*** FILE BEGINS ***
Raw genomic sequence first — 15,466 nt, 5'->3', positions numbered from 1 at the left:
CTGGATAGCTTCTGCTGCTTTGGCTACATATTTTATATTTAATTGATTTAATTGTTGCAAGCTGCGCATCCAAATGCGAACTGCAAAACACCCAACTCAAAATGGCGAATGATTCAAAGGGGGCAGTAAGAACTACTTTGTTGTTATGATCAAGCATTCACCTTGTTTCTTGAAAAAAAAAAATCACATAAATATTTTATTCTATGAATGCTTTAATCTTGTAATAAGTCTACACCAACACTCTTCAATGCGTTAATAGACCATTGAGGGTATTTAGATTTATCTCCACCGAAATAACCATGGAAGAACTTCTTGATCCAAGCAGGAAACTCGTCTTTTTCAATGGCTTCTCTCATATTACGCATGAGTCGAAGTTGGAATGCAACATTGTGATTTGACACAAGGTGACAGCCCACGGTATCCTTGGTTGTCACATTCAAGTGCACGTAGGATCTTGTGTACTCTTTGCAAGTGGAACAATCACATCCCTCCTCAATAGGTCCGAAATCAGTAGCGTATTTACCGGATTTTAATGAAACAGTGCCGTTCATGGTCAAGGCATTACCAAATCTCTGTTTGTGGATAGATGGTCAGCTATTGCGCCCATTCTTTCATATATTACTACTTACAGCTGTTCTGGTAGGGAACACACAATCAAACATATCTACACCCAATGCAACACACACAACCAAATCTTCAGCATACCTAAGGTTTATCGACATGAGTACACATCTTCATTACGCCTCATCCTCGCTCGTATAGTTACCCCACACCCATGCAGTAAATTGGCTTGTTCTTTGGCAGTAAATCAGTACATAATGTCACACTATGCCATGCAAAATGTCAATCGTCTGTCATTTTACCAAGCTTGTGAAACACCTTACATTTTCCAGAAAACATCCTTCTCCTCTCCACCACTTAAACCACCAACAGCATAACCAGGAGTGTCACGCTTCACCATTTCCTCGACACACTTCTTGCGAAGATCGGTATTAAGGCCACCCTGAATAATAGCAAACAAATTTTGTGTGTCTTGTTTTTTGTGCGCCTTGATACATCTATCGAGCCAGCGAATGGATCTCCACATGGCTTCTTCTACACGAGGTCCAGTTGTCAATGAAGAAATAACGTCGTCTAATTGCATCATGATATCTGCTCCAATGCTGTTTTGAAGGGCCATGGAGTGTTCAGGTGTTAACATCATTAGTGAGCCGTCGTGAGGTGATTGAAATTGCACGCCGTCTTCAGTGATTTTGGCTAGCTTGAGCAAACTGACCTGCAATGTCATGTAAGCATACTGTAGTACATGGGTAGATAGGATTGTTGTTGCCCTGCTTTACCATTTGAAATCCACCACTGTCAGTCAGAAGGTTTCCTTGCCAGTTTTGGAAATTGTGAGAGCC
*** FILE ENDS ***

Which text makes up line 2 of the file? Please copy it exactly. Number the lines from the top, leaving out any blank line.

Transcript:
CTGGATAGCTTCTGCTGCTTTGGCTACATATTTTATATTTAATTGATTTAATTGTTGCAAGCTGCGCATCCAAATGCGAACTGCAAAACACCCAACTCAAAATGGCGAATGATTCAAAGGGGGCAGTAAGAACTACTTTGTTGTTATGATCAAGCATTCACCTTGTTTCTTGAAAAAAAAAAATCACATAAATATTTTATTCTATGAATGCTTTAATCTTGTAATAAGTCTACACCAACACTCTTCAATGCGTTAATAGACCATTGAGGGTATTTAGATTTATCTCCACCGAAATAACCATGGAAGAACTTCTTGATCCAAGCAGGAAACTCGTCTTTTTCAATGGCTTCTCTCATATTACGCATGAGTCGAAGTTGGAATGCAACATTGTGATTTGACACAAGGTGACAGCCCACGGTATCCTTGGTTGTCACATTCAAGTGCACGTAGGATCTTGTGTACTCTTTGCAAGTGGAACAATCACATCCCTCCTCAATAGGTCCGAAATCAGTAGCGTATTTACCGGATTTTAATGAAACAGTGCCGTTCATGGTCAAGGCATTACCAAATCTCTGTTTGTGGATAGATGGTCAGCTATTGCGCCCATTCTTTCATATATTACTACTTACAGCTGTTCTGGTAGGGAACACACAATCAAACATATCTACACCCAATGCAACACACACAACCAAATCTTCAGCATACCTAAGGTTTATCGACATGAGTACACATCTTCATTACGCCTCATCCTCGCTCGTATAGTTACCCCACACCCATGCAGTAAATTGGCTTGTTCTTTGGCAGTAAATCAGTACATAATGTCACACTATGCCATGCAAAATGTCAATCGTCTGTCATTTTACCAAGCTTGTGAAACACCTTACATTTTCCAGAAAACATCCTTCTCCTCTCCACCACTTAAACCACCAACAGCATAACCAGGAGTGTCACGCTTCACCATTTCCTCGACACACTTCTTGCGAAGATCGGTATTAAGGCCACCCTGAATAATAGCAAACAAATTTTGTGTGTCTTGTTTTTTGTGCGCCTTGATACATCTATCGAGCCAGCGAATGGATCTCCACATGGCTTCTTCTACACGAGGTCCAGTTGTCAATGAAGAAATAACGTCGTCTAATTGCATCATGATATCTGCTCCAATGCTGTTTTGAAGGGCCATGGAGTGTTCAGGTGTTAACATCATTAGTGAGCCGTCGTGAGGTGATTGAAATTGCACGCCGTCTTCAGTGATTTTGGCTAGCTTGAGCAAACTGACCTGCAATGTCATGTAAGCATACTGTAGTACATGGGTAGATAGGATTGTTGTTGCCCTGCTTTACCATTTGAAATCCACCACTGTCAGTCAGAAGGTTTCCTTGCCAGTTTTGGAAATTGTGAGAGCC